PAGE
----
Time to Deliver on Pension Reform

Time to Deliver on Pension Reform

Time to deliver on pension reform

  • 19 October 2014
  • Ireland, Dublin

By Niall O’Callaghan – Partner and Head of DC, Mercer Ireland
Sunday Business Post, 19 October 2014

After a challenging decade, 2014 seems set to be a good year for pensions.  Overall asset performance has been strong. There has also been stability in fiscal policy and regulation.  Furthermore, this week’s Budget brought the belated but very welcome announcement from Minister Noonan of the abolition of the pension levy after 2015.

Taking a step back and looking at the wider macroeconomic picture, however, it is clear that we are not yet out of the woods. National debt is still over €200bn, and 2015 expenditure is expected to exceed income by €6.5bn. This, coupled with demographic trends, calls into question the sustainability of the state pension. Despite recent steps to manage costs by increasing the State Pension Age to 66 from 2014 (with further increases up to age 68 by 2028), it is likely that the cost of sustaining the current system will remain a significant challenge.

Mercer, the Irish Association of Pension Funds (IAPF), the Irish Association of Investment Managers, PublicPolicy.ie and the Irish Brokers Association recently facilitated Ireland’s inaugural participation in the Melbourne Mercer Global Pension Index (MMGPI). The MMGPI is a major comparative study of more than 25 countries’ retirement systems. The study will be launched at the IAPF Annual Benefits Conference on Wednesday. The findings in relation to the sustainability of the Irish State pension system should provide a meaningful basis for policy direction in this critical area.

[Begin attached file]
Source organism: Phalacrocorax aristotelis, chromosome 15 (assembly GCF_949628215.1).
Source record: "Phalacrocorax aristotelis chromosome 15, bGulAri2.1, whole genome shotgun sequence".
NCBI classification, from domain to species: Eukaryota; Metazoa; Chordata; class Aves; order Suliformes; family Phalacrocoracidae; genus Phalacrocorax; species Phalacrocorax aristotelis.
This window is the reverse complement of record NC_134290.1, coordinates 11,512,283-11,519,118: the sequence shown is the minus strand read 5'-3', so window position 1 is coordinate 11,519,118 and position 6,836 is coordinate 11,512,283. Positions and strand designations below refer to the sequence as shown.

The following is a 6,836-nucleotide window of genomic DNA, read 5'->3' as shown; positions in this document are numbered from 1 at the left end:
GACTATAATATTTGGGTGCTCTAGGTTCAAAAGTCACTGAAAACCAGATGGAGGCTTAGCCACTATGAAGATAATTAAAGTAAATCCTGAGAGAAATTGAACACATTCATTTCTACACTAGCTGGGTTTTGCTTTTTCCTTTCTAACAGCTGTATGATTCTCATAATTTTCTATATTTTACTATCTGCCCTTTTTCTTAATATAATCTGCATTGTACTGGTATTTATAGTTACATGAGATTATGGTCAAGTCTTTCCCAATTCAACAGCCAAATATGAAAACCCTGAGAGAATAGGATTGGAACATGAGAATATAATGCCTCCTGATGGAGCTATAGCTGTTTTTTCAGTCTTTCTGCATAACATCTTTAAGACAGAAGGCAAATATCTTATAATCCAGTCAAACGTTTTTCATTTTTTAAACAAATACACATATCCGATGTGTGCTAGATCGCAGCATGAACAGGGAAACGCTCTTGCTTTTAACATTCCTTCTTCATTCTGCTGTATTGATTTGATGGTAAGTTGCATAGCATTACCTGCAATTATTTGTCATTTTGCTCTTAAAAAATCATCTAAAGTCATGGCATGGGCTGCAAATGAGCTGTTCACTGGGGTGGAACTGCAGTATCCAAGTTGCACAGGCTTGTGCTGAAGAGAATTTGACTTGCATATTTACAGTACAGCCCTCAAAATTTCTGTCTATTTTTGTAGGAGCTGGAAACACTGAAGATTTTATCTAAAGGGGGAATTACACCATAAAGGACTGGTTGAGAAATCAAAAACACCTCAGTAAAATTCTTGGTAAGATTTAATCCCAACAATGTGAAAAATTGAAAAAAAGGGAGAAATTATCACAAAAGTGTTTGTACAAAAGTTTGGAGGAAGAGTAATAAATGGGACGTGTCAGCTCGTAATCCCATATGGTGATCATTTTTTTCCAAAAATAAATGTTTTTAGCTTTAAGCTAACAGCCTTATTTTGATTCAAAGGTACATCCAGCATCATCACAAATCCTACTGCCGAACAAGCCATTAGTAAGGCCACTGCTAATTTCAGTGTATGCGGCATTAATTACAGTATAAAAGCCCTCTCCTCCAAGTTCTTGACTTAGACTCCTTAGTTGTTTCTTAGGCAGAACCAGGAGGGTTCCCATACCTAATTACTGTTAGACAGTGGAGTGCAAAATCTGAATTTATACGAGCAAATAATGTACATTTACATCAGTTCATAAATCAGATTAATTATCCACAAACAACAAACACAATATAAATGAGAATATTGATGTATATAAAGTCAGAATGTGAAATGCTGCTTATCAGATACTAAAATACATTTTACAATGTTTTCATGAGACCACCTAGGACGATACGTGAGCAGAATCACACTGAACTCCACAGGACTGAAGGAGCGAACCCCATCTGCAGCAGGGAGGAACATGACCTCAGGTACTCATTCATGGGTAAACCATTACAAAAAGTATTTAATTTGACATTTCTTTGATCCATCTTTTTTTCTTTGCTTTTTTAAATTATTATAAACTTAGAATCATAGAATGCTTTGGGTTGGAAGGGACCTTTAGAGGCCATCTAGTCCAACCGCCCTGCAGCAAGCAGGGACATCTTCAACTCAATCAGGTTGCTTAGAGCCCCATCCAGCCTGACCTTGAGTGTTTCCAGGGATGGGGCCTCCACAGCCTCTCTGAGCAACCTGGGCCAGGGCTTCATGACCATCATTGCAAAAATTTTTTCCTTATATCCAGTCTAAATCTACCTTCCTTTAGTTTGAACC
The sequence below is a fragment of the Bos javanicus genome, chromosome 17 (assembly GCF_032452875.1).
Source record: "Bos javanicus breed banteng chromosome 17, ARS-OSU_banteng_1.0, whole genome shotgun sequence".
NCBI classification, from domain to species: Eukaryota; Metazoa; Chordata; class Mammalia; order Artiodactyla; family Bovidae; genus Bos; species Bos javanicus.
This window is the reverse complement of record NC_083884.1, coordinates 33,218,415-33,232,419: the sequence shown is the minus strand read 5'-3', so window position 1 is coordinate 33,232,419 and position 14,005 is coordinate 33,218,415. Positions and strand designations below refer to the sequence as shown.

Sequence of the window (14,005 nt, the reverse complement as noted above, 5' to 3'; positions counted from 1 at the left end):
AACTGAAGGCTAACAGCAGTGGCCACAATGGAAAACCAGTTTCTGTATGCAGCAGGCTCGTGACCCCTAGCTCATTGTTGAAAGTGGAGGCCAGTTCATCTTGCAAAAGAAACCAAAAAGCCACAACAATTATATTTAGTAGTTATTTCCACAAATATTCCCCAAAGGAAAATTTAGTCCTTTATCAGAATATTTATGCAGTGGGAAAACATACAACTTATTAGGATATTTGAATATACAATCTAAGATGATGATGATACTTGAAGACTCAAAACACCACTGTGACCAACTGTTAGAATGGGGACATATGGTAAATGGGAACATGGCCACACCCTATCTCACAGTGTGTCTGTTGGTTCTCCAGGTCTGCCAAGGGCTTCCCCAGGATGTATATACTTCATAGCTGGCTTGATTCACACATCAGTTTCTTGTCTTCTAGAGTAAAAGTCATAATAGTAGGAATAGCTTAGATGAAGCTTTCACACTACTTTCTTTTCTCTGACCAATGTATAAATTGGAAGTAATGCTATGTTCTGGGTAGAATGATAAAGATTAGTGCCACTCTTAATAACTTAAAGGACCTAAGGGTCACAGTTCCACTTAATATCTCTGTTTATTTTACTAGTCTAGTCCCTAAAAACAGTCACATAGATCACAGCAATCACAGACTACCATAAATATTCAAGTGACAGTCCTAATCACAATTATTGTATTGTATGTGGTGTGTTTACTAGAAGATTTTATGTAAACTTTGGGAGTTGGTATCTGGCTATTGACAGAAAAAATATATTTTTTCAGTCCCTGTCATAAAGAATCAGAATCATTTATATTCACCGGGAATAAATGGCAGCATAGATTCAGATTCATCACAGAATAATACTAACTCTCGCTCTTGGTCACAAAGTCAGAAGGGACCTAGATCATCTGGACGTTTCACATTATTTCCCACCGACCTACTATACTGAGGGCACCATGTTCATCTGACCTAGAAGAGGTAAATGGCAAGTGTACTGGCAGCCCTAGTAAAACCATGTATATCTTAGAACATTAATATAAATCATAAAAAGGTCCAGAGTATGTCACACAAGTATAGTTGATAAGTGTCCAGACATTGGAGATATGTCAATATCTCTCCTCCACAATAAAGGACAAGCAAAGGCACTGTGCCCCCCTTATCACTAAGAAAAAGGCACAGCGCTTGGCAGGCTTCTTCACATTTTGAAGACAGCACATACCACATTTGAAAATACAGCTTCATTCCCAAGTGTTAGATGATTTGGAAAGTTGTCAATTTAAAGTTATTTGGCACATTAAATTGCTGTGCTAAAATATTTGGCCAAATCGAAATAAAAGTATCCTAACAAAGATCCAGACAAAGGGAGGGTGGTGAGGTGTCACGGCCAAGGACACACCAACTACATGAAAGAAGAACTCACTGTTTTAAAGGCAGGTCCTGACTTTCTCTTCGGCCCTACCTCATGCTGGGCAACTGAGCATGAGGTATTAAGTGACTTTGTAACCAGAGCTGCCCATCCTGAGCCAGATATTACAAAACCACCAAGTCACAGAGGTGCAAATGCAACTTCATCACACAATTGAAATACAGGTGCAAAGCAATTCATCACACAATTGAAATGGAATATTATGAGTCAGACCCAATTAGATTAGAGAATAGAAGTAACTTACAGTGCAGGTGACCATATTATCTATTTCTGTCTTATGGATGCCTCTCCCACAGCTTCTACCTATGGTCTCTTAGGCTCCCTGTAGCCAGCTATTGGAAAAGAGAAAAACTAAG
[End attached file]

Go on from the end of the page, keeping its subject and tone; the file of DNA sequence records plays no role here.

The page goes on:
By 2050, there are expected to be just two workers for every person in retirement compared with five workers per pensioner today. The OECD Review of the Irish Pension System strongly recommends increasing private pension provision to address this future gap.

Despite tax benefits, private pension coverage in Ireland has always remained well under 50%. Defined benefit (DB) plans, that seek to provide lifetime pensions linked to pay and service, were once the norm.  In recent years they have been replaced by defined contribution (DC) plans that offer a more flexible personal retirement savings approach.  DC is now the predominant pension system in the private sector for newer employees and, increasingly, for some or all of the retirement provision of their longer-serving colleagues.

Thankfully, the majority of DB plans have now returned to some level of financial stability, with over 50% now meeting the Minimum Funding Standard. DB plans do, however, remain under considerable pressure. The flip side of the strong performance in bond markets, the unprecedented collapse of bond yields, has caused an upsurge in the valuation of DB pension liabilities. DB plans must focus on effective management of the risks they face to ensure sustainability.

While future private sector pension provision will mainly be about DC arrangements, these also face significant challenges, primarily due to their complexity.  Depending on the type of DC plan and when it was set up, there are varying rules around tax treatment and the form of benefits that can be taken.  As such, layers of legacy issues cause confusion and undermine peoples’ engagement with these plans.